Anne Helen Petersen, the author of the famous “Millennial burnout” essay, has released the book Can’t Even: How Millennials Became the Burnout Generation. Petersen critiques what she sees as an all-consuming work culture, with young people feeling pressured to work around the clock and to monetize their free time. (NPR)
NH: Up until recently, the lion’s share of books about Millennials weren’t written by Millennials. But now that the first wave of this generation is in its mid- to late 30s, the floodgates have opened.
Can’t Even joins a growing literature that includes OK Boomer, Let’s Talk by Jill Filipovic (see “In a New Book, A Millennial Writer Appeals to Boomers for Change”), Kids These Days by Malcolm Harris, and The Theft of a Decade by Joseph Sternberg. There’s also now a handful of early-wave Millennial journalists who have become known for their generational commentary, including The Atlantic’s Annie Lowrey and The New Yorker’s Jia Tolentino.
Their books and essays hit many of the same themes. In fact, you could say that they all tell the same basic story--about bright-eyed young people who grew up believing that they could achieve anything they wanted, only to find that this wasn’t the case.
They can’t find stable jobs with benefits, let alone their dream jobs. They can’t save money. They feel pressured to work all the time and always to be upbeat.
Petersen’s book zeroes in on the last point. It’s not an upbeat read. Out of all the “Millennial” books, it’s the most relentlessly bleak. Millennials are burned out, she argues, because too many companies prioritize short-term profits over worker satisfaction and security.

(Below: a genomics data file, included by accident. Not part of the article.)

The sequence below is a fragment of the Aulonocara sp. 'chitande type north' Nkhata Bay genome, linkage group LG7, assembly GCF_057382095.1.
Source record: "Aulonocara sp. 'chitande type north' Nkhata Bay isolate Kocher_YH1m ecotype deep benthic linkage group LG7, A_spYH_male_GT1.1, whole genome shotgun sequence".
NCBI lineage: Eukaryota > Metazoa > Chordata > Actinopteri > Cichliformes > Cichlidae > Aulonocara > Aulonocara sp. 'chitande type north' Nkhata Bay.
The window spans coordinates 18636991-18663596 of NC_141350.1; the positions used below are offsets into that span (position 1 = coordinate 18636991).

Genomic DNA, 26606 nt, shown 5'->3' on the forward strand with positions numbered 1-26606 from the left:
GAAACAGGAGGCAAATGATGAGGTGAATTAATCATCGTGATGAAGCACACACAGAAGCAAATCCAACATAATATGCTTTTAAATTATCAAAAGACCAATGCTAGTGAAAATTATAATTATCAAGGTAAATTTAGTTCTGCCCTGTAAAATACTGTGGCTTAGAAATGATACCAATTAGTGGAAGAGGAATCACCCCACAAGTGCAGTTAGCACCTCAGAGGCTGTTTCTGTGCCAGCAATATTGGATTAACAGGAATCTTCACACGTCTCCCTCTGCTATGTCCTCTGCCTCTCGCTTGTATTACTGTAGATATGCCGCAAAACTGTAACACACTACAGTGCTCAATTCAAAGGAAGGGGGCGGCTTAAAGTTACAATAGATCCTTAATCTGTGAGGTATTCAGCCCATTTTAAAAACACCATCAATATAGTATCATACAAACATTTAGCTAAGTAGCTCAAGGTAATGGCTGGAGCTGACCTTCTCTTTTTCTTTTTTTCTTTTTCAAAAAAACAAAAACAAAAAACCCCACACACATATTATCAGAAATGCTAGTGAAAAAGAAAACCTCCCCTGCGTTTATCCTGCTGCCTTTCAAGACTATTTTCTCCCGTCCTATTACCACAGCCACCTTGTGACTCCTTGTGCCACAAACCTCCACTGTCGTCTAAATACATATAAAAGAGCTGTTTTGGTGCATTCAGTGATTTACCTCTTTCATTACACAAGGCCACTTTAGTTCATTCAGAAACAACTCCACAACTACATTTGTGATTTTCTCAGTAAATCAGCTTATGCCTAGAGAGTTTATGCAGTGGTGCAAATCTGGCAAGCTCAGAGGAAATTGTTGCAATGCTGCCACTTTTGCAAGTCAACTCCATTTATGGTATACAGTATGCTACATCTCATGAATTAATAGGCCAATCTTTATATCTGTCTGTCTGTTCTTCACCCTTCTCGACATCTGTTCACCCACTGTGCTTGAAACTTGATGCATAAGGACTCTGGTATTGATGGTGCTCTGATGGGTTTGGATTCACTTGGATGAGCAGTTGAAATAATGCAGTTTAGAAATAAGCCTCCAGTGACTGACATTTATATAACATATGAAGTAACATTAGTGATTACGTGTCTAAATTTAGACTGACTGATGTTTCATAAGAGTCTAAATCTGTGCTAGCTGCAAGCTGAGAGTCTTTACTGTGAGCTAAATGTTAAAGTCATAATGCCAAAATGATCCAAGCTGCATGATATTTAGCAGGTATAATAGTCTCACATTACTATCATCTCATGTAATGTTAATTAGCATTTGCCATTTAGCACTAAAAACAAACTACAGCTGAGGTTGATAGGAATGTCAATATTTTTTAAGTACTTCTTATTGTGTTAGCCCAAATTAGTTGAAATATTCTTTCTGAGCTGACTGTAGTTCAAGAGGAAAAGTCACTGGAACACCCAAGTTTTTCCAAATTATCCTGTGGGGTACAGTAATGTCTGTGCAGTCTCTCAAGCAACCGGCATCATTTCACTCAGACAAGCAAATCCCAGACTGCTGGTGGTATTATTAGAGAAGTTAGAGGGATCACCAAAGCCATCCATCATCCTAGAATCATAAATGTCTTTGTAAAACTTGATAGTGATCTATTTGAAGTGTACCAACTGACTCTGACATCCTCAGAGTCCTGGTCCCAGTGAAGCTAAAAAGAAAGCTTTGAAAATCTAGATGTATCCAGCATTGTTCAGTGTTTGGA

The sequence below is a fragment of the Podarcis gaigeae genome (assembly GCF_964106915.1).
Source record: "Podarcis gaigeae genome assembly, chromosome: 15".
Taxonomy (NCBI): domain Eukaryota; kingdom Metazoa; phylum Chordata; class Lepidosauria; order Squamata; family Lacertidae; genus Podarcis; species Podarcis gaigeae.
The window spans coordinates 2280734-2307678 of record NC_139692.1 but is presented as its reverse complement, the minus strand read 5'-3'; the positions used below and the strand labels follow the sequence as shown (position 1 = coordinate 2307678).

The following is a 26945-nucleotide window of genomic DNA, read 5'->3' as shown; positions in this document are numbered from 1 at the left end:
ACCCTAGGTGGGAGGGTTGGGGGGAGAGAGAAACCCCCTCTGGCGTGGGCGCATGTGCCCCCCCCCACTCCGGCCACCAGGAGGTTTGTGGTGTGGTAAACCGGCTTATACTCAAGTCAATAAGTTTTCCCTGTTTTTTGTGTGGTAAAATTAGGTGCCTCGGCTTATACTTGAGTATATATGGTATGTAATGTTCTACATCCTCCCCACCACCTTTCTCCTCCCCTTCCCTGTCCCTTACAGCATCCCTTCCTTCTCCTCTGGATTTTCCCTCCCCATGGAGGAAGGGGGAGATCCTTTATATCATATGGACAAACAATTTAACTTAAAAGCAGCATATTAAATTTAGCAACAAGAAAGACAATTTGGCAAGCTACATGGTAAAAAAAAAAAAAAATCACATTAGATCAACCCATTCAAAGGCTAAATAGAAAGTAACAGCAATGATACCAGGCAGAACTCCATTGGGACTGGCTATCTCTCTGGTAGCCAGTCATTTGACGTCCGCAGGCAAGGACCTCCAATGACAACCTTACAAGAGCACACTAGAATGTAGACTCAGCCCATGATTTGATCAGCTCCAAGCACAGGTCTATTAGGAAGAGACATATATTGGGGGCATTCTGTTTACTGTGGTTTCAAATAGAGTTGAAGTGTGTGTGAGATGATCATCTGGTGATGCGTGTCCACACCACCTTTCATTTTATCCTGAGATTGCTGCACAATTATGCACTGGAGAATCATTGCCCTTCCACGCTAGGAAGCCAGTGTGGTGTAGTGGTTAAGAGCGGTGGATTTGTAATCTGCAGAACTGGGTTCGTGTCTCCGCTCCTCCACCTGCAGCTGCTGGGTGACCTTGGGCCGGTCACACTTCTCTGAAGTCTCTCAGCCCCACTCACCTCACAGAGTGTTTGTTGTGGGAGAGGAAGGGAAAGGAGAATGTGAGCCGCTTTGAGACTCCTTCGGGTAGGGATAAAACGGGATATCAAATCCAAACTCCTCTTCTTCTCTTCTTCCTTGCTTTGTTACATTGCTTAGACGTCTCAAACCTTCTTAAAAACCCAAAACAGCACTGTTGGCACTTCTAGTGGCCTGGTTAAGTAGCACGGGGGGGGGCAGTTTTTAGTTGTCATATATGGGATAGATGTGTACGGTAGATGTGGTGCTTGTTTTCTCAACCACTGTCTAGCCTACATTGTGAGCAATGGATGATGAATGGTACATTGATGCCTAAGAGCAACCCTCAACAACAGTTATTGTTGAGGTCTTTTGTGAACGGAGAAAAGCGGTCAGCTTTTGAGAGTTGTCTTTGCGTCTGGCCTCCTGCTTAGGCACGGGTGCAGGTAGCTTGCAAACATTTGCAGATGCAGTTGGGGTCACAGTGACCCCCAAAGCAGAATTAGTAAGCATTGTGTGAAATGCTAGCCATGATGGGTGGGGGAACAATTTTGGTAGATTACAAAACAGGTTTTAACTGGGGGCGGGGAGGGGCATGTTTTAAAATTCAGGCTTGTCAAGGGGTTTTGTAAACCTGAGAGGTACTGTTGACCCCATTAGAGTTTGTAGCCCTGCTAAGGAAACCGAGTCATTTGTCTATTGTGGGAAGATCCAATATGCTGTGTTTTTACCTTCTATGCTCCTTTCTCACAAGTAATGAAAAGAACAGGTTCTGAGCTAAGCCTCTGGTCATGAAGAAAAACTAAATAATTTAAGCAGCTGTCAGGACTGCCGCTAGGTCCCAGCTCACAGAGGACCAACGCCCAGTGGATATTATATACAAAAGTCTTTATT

Their coming-of-age dovetailed with the rise of the gig economy, which helped sell the dream of independence while creating a “permanent digital underclass” with no protections or benefits.
Their biggest expenses--housing, health care, education--have become astronomically more expensive at the same time that wages have stalled and two major recessions have set them back.
In short, Millennials work all the time because they feel like they have no other choice. They’re plagued by the sense that if they’re not hustling, they’re falling behind. She joins many other Millennials in castigating Xers for exploiting young people with "hustle porn." (See "For Millennials, Reality Bites... Harder" and "Millennial Podcaster Seeks Advice from Older Entrepreneurs.") After reading her book, it's easier to understand not only why burnout it such a Millennial preoccupation, but also why it's an even bigger problem for young women than young men. (See "Would Better Jobs Solve Millennial Burnout?")
Petersen rebuts the myth that young people all want to be freelancers: Sure, some do, but more are doing it out of necessity than preference. She writes that “we robotize ourselves willingly in hopes of gaining that elusive stability we so desperately crave.”
Some might find Petersen’s tone overly apocalyptic. At times it feels like she doesn’t believe there are any fairly paying jobs or non-workaholic employers left. But again, she’s mostly echoing what her peers have written as well. The through line that unites all of these books is “Millennials are being crushed by the system and are at a loss for solutions.”
Petersen states at the end of the book that her goal isn’t to encourage anarchy. She simply hopes that readers come away understanding that things don’t have to be this way.
Work didn’t always feel this all-consuming and life this precarious, and it’s OK to get angry about it.
It’s a uniquely Millennial message to end on: Yes, we’re in need of a revolution--and if it comes we should unite behind it, but we're waiting for somebody to start it.